Her normal bill is around $40.
The city's Public Works office said the spike in her bill was likely due to a leaky toilet, but the woman still doesn't know if that's what caused the spike.
Leaky toilets are a silent, but expensive problem many homeowners won't even know they have until they see their water bill.
Sean Beale, owner of Wichita Plumbing Co says there are signs you can look for both inside and outside that can indicate if you have a leak.
"If you have water moving in the bowl and you haven't flushed in a while then you probably have something going on that's leaking in the tank, right now I'm looking at this meter and there is no turning on the blue dial and so once we turn any water on or if they had a leak we would see that dial start to turn a bit," said Beale.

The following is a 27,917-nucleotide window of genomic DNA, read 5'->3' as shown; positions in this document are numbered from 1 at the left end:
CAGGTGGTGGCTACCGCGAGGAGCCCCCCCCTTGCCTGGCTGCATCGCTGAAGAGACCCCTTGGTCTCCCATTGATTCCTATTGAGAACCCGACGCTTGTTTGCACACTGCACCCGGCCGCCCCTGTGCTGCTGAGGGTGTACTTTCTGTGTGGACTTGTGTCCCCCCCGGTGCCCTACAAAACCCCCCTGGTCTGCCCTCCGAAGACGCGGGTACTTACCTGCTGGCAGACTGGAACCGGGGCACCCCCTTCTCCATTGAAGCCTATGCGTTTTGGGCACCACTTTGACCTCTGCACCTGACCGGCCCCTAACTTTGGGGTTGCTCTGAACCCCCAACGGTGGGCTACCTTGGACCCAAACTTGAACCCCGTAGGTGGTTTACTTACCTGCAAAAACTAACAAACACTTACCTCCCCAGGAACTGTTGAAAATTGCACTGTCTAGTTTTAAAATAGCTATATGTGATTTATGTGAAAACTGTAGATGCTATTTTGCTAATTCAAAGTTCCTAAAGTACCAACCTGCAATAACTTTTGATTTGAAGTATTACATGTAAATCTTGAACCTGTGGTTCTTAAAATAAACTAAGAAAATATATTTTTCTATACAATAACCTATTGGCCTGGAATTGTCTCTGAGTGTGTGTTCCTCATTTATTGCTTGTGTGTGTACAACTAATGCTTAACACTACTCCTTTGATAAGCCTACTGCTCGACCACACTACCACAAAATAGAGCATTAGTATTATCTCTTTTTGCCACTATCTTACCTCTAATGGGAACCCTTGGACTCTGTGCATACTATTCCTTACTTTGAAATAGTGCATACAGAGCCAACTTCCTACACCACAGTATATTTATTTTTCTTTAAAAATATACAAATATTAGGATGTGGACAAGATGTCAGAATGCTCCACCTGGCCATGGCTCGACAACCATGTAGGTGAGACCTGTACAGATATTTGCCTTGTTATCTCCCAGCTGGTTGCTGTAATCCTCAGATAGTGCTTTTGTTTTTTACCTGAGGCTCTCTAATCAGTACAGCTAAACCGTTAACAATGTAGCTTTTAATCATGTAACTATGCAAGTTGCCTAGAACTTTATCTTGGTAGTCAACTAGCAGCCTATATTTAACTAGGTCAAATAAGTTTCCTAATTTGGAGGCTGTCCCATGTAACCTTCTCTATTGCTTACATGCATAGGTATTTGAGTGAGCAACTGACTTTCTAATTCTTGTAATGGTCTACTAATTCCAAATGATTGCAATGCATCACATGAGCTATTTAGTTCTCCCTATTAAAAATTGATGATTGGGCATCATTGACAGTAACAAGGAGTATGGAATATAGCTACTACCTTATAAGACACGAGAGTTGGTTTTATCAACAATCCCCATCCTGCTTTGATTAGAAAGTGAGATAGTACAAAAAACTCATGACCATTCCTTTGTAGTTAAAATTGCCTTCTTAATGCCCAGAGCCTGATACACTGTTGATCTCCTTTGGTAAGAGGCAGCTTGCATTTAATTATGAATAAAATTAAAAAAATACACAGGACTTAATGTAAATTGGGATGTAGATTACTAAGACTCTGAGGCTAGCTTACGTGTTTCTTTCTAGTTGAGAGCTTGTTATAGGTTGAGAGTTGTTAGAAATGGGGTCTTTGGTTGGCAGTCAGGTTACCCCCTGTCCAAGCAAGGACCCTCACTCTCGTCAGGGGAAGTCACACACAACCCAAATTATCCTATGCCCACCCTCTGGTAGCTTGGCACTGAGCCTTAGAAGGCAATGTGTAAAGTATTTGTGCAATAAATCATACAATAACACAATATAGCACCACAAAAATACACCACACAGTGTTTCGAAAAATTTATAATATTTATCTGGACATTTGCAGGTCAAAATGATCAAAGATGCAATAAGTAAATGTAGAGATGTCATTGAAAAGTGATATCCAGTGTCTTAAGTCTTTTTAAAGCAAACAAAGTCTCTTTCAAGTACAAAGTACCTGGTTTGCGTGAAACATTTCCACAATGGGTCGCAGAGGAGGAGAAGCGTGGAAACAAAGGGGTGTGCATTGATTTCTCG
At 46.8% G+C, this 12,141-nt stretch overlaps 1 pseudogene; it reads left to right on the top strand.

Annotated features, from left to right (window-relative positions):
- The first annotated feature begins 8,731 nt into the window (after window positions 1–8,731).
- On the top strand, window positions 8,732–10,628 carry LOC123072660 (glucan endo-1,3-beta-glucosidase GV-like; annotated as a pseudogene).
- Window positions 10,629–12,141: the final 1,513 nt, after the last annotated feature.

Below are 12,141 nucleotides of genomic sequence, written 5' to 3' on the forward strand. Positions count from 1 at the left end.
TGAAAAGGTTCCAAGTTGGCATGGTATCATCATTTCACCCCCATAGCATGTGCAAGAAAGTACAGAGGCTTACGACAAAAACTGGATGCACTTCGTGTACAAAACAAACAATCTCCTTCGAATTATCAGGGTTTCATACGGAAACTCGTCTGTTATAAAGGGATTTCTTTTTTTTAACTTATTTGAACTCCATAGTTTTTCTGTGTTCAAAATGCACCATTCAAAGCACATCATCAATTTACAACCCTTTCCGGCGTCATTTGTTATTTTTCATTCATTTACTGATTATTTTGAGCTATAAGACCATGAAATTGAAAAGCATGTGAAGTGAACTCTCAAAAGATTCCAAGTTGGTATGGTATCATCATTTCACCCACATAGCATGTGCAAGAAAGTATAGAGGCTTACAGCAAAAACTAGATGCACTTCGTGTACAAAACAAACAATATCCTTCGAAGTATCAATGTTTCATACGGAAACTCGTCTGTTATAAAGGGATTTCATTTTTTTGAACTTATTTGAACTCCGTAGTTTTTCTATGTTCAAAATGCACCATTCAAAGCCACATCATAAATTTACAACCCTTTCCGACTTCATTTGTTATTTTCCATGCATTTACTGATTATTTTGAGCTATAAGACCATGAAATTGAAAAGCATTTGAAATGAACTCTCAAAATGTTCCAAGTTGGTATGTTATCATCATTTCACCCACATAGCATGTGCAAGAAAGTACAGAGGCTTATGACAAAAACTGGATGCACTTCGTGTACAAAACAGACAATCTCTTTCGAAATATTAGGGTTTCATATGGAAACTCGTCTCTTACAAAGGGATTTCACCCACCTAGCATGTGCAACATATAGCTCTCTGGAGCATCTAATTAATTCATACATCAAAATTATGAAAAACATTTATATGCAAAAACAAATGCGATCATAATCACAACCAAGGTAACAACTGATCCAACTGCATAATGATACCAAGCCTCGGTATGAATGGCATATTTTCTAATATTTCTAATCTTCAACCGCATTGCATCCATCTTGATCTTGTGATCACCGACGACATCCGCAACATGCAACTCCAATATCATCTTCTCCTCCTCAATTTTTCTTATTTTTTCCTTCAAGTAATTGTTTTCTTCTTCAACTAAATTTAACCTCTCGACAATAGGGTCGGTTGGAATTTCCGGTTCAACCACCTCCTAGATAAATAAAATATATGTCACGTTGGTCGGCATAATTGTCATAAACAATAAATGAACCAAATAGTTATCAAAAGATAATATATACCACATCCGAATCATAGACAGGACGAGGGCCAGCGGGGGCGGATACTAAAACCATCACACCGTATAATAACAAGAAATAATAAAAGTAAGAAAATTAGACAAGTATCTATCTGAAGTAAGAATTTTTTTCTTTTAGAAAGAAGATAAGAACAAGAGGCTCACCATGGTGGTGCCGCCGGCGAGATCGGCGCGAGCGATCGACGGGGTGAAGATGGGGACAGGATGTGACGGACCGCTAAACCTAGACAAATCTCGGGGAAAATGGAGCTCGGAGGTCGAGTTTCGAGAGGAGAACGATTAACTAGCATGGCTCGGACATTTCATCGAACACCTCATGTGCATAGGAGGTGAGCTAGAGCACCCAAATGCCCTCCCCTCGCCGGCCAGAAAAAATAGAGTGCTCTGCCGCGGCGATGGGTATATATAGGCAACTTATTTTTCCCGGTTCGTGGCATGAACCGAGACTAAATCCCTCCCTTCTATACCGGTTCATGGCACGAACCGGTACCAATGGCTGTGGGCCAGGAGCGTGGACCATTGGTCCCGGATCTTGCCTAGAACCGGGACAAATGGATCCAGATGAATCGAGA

Beale says leaky toilets don't necessarily leak all the time depending on the last flush and adds many of the problems are easy and inexpensive fixes like replacing a flapper or valve, that in the long run will help you save water, and money.